$start = 1;
}
elsif ($ARGV[0] =~ /^stop/) {
    $stop = 1;
}
elsif ($ARGV[0] =~ /^clean/) {
    die "The clean option is not implemented yet.n"
}
else {
        die $usage;
}

if ($start) {

    ##### Validate ##################################################
    $who = `whoami`;
    die "Only the superuser is permitted to run this script!n" unless ($who eq "rootn");

    ##### Obtain user's password ####################################
    if (-t STDIN) {
	system 'stty', '-echo';
    }
    $| = 1;   # Unbuffer STDOUT
    print "Password: ";
    chop($password = );
    print “n”;
    if (-t STDIN) {
	system ’stty’, ‘echo’;
    }
    # NOTE:  !!! The above is not protected against signals.
    #        !!! Aborting the script file at this point will
    #        !!! cause the terminal to enter Helen Keller mode.

    ##### Debian Addition:  need to create /dev/ppp if nonexistent ##
    if (!-e “/dev/ppp”) {
	print “/dev/ppp does not exist, creating it.n”;
	$rc = system(”mknod /dev/ppp c 108 0″);
	die “Attempt to create /dev/ppp failed!n” unless (($rc/256) == 0);
    }
    else {
	die “/dev/ppp is not a character special file!n” unless(-c “/dev/ppp”);
    }

    ##### Prepare RAM disk and links ################################
    prepare_ramdisk();

    # Replace /etc/ppp/pap-secrets (if any) by link into the RAMdisk.
    write_secrets_file(”pap”,$pap_secrets,$password);
    # Replace /etc/ppp/chap-secrets (if any) by link into the RAMdisk.
    write_secrets_file(”chap”,$chap_secrets,$password);

    # Now can start the ADSL connection.
    print “Calling Actcom via ADSL…n”;
    system(”/usr/sbin/pptp 10.0.0.138 –quirks=BEZEQ_ISRAEL debug user $username@$ispname remotename ”10.0.0.138 RELAY_PPP1” defaultroute mtu 1452 mru 1452 noauth &”);
    sleep 5;  # Should wait until a connection is really established.
    system($fw_adsl);
}

if ($stop) {

    print “Disconnecting from Actcom…n”;
    system(”/sbin/ifconfig ppp0 down”);
    system(”killall pppd”);
    sleep 2;
    print “Restoring regular iptables settings…n”;
    system(”/etc/rc.d/init.d/iptables restart”);

    # Now wipe out the PAP secrets and chat script files and do
    # other cleanup activities.
    die “Could not remove the symbolic link at /etc/ppp/pap-secrets!n” unless unlink(”/etc/ppp/pap-secrets”);
    die “Could not remove the symbolic link at /etc/ppp/chap-secrets!n” unless unlink(”/etc/ppp/chap-secrets”);
    $rc = system(”umount $ramdisk_mountpoint”);
    die “Attempt to unmount the RAMdisk failed!n” unless (($rc/256) == 0);
    die “Could not remove RAMdisk mountpoint!n” unless rmdir($ramdisk_mountpoint);
    $rc = system(”dd if=/dev/zero of=$ramdisk bs=1k count=256 >> $ramdisk_log 2>&1″);    # RAMdisk size = 256K
    die “RAMdisk wipe operation failed!n” unless (($rc/256) == 0);
    #### End of hidden pap-secrets support ##############################
}

######## Hidden pap-secrets file support code ###########################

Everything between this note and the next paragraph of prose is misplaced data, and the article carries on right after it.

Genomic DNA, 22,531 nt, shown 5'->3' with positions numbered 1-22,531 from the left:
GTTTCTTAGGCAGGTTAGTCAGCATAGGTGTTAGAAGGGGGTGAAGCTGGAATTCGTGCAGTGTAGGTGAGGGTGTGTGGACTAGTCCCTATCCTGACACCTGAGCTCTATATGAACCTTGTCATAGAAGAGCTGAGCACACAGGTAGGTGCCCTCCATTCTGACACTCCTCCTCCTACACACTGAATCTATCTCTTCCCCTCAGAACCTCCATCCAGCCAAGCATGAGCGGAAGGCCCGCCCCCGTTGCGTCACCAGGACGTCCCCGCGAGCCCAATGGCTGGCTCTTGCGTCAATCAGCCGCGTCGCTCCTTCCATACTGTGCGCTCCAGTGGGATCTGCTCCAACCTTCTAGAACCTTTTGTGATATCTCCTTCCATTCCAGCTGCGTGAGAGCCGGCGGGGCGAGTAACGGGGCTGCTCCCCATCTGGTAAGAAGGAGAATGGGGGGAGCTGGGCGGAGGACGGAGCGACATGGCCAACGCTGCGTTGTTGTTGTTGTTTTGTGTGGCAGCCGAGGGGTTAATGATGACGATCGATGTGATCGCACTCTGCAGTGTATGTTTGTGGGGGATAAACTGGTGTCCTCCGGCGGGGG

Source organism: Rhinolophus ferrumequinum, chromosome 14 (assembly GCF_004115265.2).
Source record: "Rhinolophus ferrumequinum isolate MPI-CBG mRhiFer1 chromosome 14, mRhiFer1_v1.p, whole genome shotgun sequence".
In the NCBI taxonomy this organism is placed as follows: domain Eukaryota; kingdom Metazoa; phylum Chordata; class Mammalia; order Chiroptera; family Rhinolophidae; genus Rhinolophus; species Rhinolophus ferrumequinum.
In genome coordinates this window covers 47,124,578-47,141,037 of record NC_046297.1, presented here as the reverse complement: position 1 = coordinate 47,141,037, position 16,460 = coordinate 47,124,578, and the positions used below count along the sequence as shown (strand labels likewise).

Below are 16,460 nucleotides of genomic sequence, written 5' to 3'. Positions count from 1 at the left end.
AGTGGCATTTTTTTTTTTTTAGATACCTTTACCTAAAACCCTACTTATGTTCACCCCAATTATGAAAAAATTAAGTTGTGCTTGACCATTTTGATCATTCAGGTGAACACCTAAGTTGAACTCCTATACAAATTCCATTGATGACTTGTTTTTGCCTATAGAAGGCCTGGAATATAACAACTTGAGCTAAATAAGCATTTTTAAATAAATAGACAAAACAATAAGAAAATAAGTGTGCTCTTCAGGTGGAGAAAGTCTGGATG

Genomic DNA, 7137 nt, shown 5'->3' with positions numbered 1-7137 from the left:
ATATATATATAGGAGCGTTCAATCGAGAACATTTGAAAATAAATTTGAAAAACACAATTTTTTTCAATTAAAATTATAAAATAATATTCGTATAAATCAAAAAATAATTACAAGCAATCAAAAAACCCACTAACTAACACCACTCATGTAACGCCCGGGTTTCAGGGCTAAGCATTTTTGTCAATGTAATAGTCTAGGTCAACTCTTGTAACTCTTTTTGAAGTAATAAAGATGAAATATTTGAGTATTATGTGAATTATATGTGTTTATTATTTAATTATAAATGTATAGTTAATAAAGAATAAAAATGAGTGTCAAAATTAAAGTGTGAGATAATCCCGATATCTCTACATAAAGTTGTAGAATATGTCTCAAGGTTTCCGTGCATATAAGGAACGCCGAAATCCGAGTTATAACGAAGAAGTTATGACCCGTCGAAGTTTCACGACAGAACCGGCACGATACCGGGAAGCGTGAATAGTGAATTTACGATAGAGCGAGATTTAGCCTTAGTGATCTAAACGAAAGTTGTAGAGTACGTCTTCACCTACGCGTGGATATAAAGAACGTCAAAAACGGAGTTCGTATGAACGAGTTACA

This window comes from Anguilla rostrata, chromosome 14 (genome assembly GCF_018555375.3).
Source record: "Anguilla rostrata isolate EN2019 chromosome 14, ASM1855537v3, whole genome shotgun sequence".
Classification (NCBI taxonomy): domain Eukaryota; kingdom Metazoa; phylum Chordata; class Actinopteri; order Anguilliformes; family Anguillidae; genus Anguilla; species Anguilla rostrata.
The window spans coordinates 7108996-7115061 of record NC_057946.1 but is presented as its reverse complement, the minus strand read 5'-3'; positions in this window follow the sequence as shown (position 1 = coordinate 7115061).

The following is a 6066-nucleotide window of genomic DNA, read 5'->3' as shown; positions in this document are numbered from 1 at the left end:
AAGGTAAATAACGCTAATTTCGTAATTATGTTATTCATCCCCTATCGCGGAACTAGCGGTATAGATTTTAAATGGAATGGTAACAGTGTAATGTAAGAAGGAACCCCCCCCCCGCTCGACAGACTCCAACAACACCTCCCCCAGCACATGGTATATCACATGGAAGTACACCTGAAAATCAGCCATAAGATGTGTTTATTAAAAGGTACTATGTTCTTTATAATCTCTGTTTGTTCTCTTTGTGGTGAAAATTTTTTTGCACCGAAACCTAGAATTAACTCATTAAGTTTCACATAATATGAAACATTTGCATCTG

if ($debug < = 0)
{
    die “Could not remove $ramdisk_log!n” unless unlink($ramdisk_log);
}
######## End of hidden pap-secrets support ##############################

# End of adsl.pl perl script.

(The above script calls another script - fw-adsl.sh - to configure the firewall. This script is not reproduced here.)

When my ADSL connection was stuck, pppd yielded the following error-message:

[pppd] LCP: timeout sending Config-Requests_

I took the following steps:

  1. Turned off and back on the ADSL modem.
  2. Ensured that the two rightmost lights in the modem are green and light steadily. Other lights blinked when there were connection attempts.
  3. Pinging the ADSL modem itself worked.
  4. Bezeq provides a special username for testing - 1@1, with empty password. If you can connect to this special username, but not to your ISP then the problem is with your ISP’s infrastructure. I could not connect to 1@1, proving that the problem was with Bezeq’s infrastructure.
  5. Since Bezeq does not support Linux, they need the user to connect a MS-Windows PC to ADSL and try to connect via it, and to note the error message given by MS-Windows! Since I do not have such a machine at home, I was stuck.
  6. I turned to a friend who might have such a laptop. He did not have a laptop, but told me his war story and advised me to ask Bezeq to reset my ADSL connection from their side. This advice worked!

Moral: we need a table relating pptp/pppd error messages to MS-Windows error codes, which Bezeq support personnel know.

The following FAX numbers are relevant to the problem resolution efforts:

  • Actcom - FAX 04-8676116 - active both during daytime and at night, but support personnel must be notified some other way to look at the FAX machine.
  • Bezeq Internet support center - FAX 03-6829048 - not clear if they answer FAX messages also at night and during weekend, because I contacted them also by alternative means (an hearing person making a phone call in my behalf).

Memorial Event to Commemorate 11th anniversary of Itzhak Rabin's Assassination

Sunday, November 5th, 2006

Tonight, I was physically present in the memorial event held to commemorate 11th anniversary of Itzhak Rabin’s assassination. The event was held in Rabin Square, Tel Aviv.